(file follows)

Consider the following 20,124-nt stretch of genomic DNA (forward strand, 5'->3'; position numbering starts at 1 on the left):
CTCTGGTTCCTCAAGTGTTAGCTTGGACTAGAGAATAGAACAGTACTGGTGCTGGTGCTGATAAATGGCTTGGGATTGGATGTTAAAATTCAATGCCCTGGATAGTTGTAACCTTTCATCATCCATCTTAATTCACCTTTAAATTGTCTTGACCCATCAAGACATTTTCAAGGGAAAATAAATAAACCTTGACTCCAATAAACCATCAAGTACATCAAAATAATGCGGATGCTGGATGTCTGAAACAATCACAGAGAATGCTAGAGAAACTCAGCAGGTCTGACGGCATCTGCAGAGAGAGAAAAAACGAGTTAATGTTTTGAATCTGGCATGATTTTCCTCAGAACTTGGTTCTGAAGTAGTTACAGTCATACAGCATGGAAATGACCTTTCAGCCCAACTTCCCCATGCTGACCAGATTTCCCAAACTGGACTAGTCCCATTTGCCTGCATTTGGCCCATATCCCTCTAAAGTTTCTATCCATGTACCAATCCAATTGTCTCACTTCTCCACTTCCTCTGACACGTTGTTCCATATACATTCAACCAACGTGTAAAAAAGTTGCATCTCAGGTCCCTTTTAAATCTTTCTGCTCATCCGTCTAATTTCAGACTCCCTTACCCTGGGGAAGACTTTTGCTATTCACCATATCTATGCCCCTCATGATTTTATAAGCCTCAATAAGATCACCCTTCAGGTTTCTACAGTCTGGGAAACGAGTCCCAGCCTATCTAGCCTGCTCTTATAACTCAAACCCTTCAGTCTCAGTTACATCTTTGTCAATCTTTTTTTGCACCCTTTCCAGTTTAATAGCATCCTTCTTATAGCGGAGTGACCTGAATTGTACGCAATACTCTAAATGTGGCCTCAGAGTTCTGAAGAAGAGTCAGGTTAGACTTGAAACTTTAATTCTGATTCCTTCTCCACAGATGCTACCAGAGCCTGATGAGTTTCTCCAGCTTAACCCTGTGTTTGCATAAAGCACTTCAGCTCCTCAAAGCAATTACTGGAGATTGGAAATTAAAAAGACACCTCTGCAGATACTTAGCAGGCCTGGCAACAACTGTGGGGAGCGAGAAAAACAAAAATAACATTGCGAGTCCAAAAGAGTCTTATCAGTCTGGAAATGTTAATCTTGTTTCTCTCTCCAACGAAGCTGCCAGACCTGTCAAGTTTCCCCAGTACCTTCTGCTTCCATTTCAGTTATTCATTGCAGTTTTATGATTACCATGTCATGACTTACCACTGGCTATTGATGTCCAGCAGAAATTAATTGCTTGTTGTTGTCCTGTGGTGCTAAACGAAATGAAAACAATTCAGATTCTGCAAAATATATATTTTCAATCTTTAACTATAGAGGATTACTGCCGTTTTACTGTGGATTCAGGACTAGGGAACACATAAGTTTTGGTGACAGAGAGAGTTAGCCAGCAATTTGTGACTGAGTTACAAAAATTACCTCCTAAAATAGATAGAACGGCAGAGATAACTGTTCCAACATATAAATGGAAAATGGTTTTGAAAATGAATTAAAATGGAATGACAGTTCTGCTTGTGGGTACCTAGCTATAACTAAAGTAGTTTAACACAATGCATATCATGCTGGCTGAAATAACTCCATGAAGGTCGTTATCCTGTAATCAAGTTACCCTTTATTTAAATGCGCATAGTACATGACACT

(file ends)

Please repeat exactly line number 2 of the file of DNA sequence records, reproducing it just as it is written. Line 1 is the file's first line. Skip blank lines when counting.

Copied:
CTCTGGTTCCTCAAGTGTTAGCTTGGACTAGAGAATAGAACAGTACTGGTGCTGGTGCTGATAAATGGCTTGGGATTGGATGTTAAAATTCAATGCCCTGGATAGTTGTAACCTTTCATCATCCATCTTAATTCACCTTTAAATTGTCTTGACCCATCAAGACATTTTCAAGGGAAAATAAATAAACCTTGACTCCAATAAACCATCAAGTACATCAAAATAATGCGGATGCTGGATGTCTGAAACAATCACAGAGAATGCTAGAGAAACTCAGCAGGTCTGACGGCATCTGCAGAGAGAGAAAAAACGAGTTAATGTTTTGAATCTGGCATGATTTTCCTCAGAACTTGGTTCTGAAGTAGTTACAGTCATACAGCATGGAAATGACCTTTCAGCCCAACTTCCCCATGCTGACCAGATTTCCCAAACTGGACTAGTCCCATTTGCCTGCATTTGGCCCATATCCCTCTAAAGTTTCTATCCATGTACCAATCCAATTGTCTCACTTCTCCACTTCCTCTGACACGTTGTTCCATATACATTCAACCAACGTGTAAAAAAGTTGCATCTCAGGTCCCTTTTAAATCTTTCTGCTCATCCGTCTAATTTCAGACTCCCTTACCCTGGGGAAGACTTTTGCTATTCACCATATCTATGCCCCTCATGATTTTATAAGCCTCAATAAGATCACCCTTCAGGTTTCTACAGTCTGGGAAACGAGTCCCAGCCTATCTAGCCTGCTCTTATAACTCAAACCCTTCAGTCTCAGTTACATCTTTGTCAATCTTTTTTTGCACCCTTTCCAGTTTAATAGCATCCTTCTTATAGCGGAGTGACCTGAATTGTACGCAATACTCTAAATGTGGCCTCAGAGTTCTGAAGAAGAGTCAGGTTAGACTTGAAACTTTAATTCTGATTCCTTCTCCACAGATGCTACCAGAGCCTGATGAGTTTCTCCAGCTTAACCCTGTGTTTGCATAAAGCACTTCAGCTCCTCAAAGCAATTACTGGAGATTGGAAATTAAAAAGACACCTCTGCAGATACTTAGCAGGCCTGGCAACAACTGTGGGGAGCGAGAAAAACAAAAATAACATTGCGAGTCCAAAAGAGTCTTATCAGTCTGGAAATGTTAATCTTGTTTCTCTCTCCAACGAAGCTGCCAGACCTGTCAAGTTTCCCCAGTACCTTCTGCTTCCATTTCAGTTATTCATTGCAGTTTTATGATTACCATGTCATGACTTACCACTGGCTATTGATGTCCAGCAGAAATTAATTGCTTGTTGTTGTCCTGTGGTGCTAAACGAAATGAAAACAATTCAGATTCTGCAAAATATATATTTTCAATCTTTAACTATAGAGGATTACTGCCGTTTTACTGTGGATTCAGGACTAGGGAACACATAAGTTTTGGTGACAGAGAGAGTTAGCCAGCAATTTGTGACTGAGTTACAAAAATTACCTCCTAAAATAGATAGAACGGCAGAGATAACTGTTCCAACATATAAATGGAAAATGGTTTTGAAAATGAATTAAAATGGAATGACAGTTCTGCTTGTGGGTACCTAGCTATAACTAAAGTAGTTTAACACAATGCATATCATGCTGGCTGAAATAACTCCATGAAGGTCGTTATCCTGTAATCAAGTTACCCTTTATTTAAATGCGCATAGTACATGACACT